The month of May was dominated by concerns over the extension of the debt ceiling. Fortunately, a rare exhibition of bipartisan negotiation and compromise carried the day. The resulting spending caps are not as severe as originally proposed, and tax increases were left off the table. The Fed can now prepare for their upcoming meeting on June 13-14 by concentrating on the incoming economic data to evaluate how their most aggressive monetary tightening over the last 40 years is impacting inflationary pressures and the overall economy.
Inflation & Consumer Spending
The April CPI report showed inflation increasing by 0.4 percent month-to-month, dropping the headline year-over-year figure to 4.9 percent – the first sub-5 percent reading since May 2021. The core CPI (minus food and energy) also rose 0.4 percent, bringing its year-over-year reading to 5.5 percent – the same reading we had in January and an indication that core inflation is proving to be stickier than hoped. Dissecting the data further, Chair Powell’s favorite CPI metric that looks at the services index without energy and rental measures increased only 0.1 percent in April, which is the weakest reading since last July. Inflation is cooling, however, overall prices are still rising at an elevated pace that, at the very least, will likely require the Fed to keep rates elevated for longer than markets had hoped.
Both retail sales and overall personal consumption expenditures in April rebounded from weak readings in the previous two months. On a year-over-year basis, however, retail sales are now growing at the slowest rate since May 2020. If we look at retail sales adjusted for inflation, we can see if volumes are increasing or decreasing. Currently, inflation-adjusted retail sales are declining by 3.2 percent year-over-year, which is an indication that the volume of transactions is down. Anecdotal reports from many major retailers assert that the macro environment is forcing a shift in consumption patterns from discretionary items to necessities.
GDP & GDI
The Leading Economic Indicators declined for the thirteenth consecutive month and are now at the lowest level since September 2020. Historically, such a string of declining readings has only happened when the economy is in or nearing a recession.
We received the second estimate of first quarter 2023 real GDP, and it was revised up to 1.3 percent annualized from 1.1 percent. Of note, Gross Domestic Income (GDI) for first quarter 2023 was released at the same time. It showed a decline of 2.3 percent annualized, following a 3.3 percent decline in fourth quarter 2022. GDP is based on consumption and investment, whereas the GDI measures activity by aggregating income and profits. Over the long term, the two measures track each other, but often at turning points in the economy, the GDI will provide an early warning. At the very least, the two measures indicate that the economy is slowing. Confirming this was the associated report showing that overall corporate profits in first quarter 2023 declined 5.1 percent from fourth quarter 2022. These profits have fallen for three consecutive quarters and are now back to second quarter 2021 levels.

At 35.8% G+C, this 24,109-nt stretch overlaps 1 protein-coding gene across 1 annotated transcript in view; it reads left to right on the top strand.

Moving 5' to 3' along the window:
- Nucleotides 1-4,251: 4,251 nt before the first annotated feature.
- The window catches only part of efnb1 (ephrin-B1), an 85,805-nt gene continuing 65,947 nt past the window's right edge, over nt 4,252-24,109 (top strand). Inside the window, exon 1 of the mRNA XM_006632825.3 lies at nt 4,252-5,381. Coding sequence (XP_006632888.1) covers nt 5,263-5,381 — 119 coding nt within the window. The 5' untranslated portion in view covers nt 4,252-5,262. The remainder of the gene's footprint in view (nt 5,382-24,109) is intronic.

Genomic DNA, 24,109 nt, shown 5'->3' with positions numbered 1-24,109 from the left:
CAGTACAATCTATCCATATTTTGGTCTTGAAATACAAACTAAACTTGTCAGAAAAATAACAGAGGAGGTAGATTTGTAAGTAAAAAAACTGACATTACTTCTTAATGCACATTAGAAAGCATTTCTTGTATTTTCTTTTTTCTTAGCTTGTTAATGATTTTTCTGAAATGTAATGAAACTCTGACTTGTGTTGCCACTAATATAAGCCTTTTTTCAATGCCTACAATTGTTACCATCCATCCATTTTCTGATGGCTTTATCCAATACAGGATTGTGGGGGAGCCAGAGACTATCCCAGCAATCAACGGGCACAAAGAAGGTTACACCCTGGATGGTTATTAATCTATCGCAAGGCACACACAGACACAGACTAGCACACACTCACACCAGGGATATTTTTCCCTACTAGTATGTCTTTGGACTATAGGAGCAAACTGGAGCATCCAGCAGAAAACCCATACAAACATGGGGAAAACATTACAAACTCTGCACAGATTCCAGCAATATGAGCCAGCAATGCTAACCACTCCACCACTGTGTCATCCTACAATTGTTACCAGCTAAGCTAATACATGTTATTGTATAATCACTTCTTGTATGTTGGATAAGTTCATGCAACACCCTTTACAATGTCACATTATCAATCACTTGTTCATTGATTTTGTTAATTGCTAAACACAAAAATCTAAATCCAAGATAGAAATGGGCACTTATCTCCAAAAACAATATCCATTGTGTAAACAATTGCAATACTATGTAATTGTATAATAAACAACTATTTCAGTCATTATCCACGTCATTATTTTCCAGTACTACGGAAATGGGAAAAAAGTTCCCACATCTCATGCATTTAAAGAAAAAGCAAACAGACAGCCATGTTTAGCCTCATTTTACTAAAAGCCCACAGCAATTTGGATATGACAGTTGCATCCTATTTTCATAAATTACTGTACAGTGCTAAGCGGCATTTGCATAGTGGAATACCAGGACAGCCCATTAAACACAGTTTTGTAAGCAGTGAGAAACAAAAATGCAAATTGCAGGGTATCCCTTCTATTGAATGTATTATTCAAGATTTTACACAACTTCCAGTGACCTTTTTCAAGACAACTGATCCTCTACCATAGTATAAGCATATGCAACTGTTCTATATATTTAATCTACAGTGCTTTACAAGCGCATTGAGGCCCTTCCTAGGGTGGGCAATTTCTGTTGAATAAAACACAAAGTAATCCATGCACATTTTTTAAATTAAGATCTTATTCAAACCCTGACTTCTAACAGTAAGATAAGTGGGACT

Manufacturing & Employment
The May manufacturing ISM survey came in at 46.9, and sub-50 readings indicate contraction in the manufacturing sector. As such, only 22.2 percent of companies indicated they expanded in May, compared to 83.3 percent a year earlier. This weakness is likely to persist as the New Orders component of the survey fell to the second lowest reading since May 2020.
The May employment report grabbed headlines with a 339,000 increase in non-farm payroll employment – well above expectations of a 195,000 increase. Employment gains in the prior two months were also revised up by 93,000. There were several aspects of the report that belied the headline strength, however.
The household survey, which is different from the establishment survey of employment, showed a 310,000 decline in employment during May. At the same time, the labor force grew by 110,000, resulting in the unemployment rate increasing from 3.4 percent to 3.7 percent, and reaching a seven-month high.
Another area of weakness is the continuing decline in the length of the average workweek. In May, average weekly hours worked declined from 34.4 to 34.3 and are now at the lowest level since April 2020. Employers have been slow to lay off workers, opting to reduce hours instead, but that may be changing. The Challenger Job Report for May showed that the number of layoff announcements have exceeded the number of hiring announcements each month in 2023 by a total of over 300,000.
Fed Funds Outlook
Barring a surprisingly strong CPI report for May – to be released June 13 – the Fed is expected to hold the target range for Fed Funds at the current level (5.00 to 5.25 percent) and wait for the July meeting to determine if another rate hike is warranted. The expected pause in interest rate hikes comes after 10 consecutive Fed meetings in which the Fed Funds rate has been increased by a total of 500 basis points. The combined impacts of tighter lending standards at banks, an inverted yield curve, and the outflow of deposits from banks has turned the credit cycle so that the supply of credit and the demand for credit are both contracting. Implications of a contracting credit environment are higher default rates, wider corporate credit spreads, lower corporate profitability and overall slower economic growth.